Wednesday, February 19 2020


Ministry of Health warns that bubonic plague could enter VN

Update: December, 12/2014 - 08:51
Though VN reports no cases of bubonic plague in last 12 years, MoH still puts a high alert of possible spreading of the disease. — Photo

HA NOI (VNS) — Bubonic plague, which has killed at least 40 people in Madagascar and one in neighbouring China, could find its way into Viet Nam unless preventive measures were taken, according to the Ministry of Health.

No cases of bubonic plague had been recorded in Viet Nam in the past 12 years, but there was still a high risk of the disease spreading to the country, said head of the ministry's Preventive Medicine Department, Tran Dac Phu, at a meeting held last week on bubonic plague prevention and control.

Viet Nam shared a long border with a number of countries that used to be affected by the disease, particularly China, which had recorded one death and outbreaks among wild animals, he said.

Rodents and fleas could carry the virus from China into Viet Nam as they did in the late 19th and early 20th century, he said. The epidemic was first recorded in Viet Nam in 1898 in the central coastal province of Khanh Hoa after being spread by ships from Hong Kong.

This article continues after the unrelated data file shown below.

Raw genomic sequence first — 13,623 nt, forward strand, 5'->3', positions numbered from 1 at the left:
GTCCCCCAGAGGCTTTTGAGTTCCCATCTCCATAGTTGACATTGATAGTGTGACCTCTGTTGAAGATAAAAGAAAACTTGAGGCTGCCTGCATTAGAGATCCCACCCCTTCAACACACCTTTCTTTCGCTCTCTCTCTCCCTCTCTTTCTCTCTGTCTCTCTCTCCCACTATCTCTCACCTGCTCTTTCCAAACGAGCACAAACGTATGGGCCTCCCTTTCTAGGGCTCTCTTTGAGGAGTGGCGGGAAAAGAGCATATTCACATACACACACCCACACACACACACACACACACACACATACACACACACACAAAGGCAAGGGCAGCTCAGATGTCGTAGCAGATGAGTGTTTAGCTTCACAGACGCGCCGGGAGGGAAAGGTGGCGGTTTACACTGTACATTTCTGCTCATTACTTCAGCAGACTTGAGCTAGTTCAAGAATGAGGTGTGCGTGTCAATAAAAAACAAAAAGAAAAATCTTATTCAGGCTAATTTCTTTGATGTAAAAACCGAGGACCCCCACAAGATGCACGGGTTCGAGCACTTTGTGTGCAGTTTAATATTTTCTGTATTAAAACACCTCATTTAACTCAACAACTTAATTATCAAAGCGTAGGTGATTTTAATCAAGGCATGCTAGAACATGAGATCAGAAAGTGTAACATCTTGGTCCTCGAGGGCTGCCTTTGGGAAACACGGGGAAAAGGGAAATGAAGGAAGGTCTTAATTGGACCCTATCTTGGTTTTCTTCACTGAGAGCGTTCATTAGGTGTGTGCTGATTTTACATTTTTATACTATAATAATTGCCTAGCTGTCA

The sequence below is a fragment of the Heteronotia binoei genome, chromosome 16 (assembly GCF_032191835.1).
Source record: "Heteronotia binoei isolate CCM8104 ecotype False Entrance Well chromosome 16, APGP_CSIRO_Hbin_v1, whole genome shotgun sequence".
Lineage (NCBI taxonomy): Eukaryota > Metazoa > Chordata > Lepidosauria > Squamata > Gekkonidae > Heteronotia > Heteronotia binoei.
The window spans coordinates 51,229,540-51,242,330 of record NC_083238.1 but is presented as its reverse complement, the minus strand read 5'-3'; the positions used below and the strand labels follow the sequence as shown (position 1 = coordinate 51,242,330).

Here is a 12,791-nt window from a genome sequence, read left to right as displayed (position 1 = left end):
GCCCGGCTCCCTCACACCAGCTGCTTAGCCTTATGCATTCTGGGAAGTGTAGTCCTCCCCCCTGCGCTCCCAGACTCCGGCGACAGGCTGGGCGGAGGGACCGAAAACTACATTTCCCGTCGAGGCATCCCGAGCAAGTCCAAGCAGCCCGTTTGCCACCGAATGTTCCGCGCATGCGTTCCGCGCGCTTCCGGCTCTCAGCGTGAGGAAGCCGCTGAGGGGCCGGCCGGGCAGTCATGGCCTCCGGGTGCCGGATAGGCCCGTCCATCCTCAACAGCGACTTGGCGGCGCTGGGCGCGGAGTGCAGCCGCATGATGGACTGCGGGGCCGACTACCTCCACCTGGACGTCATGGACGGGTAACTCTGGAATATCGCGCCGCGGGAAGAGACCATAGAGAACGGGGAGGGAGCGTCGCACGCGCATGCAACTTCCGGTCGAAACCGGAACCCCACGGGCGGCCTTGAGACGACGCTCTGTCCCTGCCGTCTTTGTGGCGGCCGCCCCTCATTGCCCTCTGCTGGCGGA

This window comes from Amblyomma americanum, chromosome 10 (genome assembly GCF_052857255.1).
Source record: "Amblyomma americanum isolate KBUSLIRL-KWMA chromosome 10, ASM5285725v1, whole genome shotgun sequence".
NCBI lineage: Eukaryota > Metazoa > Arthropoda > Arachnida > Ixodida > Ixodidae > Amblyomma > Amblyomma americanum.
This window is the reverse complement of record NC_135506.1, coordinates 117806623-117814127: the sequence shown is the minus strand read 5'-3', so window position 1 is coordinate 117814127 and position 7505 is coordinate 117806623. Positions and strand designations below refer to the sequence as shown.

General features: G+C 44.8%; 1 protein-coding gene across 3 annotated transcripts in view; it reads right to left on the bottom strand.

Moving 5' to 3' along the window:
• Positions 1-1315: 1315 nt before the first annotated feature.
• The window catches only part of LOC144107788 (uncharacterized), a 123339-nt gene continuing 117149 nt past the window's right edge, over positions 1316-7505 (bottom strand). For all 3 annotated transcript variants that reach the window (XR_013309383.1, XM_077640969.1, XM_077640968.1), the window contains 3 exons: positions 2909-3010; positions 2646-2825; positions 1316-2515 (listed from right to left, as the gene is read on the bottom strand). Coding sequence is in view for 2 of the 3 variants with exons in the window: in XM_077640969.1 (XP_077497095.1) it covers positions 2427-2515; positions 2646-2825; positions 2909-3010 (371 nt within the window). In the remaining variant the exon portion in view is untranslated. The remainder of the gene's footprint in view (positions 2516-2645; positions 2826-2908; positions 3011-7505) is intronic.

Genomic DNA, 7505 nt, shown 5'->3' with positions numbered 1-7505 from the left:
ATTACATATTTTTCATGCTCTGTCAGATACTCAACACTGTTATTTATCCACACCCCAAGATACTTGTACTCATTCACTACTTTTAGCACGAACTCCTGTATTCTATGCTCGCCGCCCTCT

He added that sanitation and environmental conditions in Viet Nam also made it easy for the disease to spread in the country.

Deputy Minister of Health Nguyen Thanh Long instructed localities to set up inspections to prevent the disease from entering the country, particularly localities with sea ports such as Da Nang and Hai Phong, as well as airports and border gates.

The ministry has sent urgent dispatches to relevant ministries, agencies and provincial and municipal People's Committee asking them to take measures to prevent bubonic plague.

The Ministry of Transport was been urged to tell those entering Viet Nam from plague-hit countries to inform agencies about the hygienic conditions of their vehicles and the appearance of rats and fleas.

The Health Ministry has also asked health departments in provinces and cities to instruct quarantine agencies to increase inspections of goods on vehicles returning from plague-stricken areas.

Members of the public are encouraged to inform relevant agencies if they discover rats dying en mass so they can be tested. — VNS

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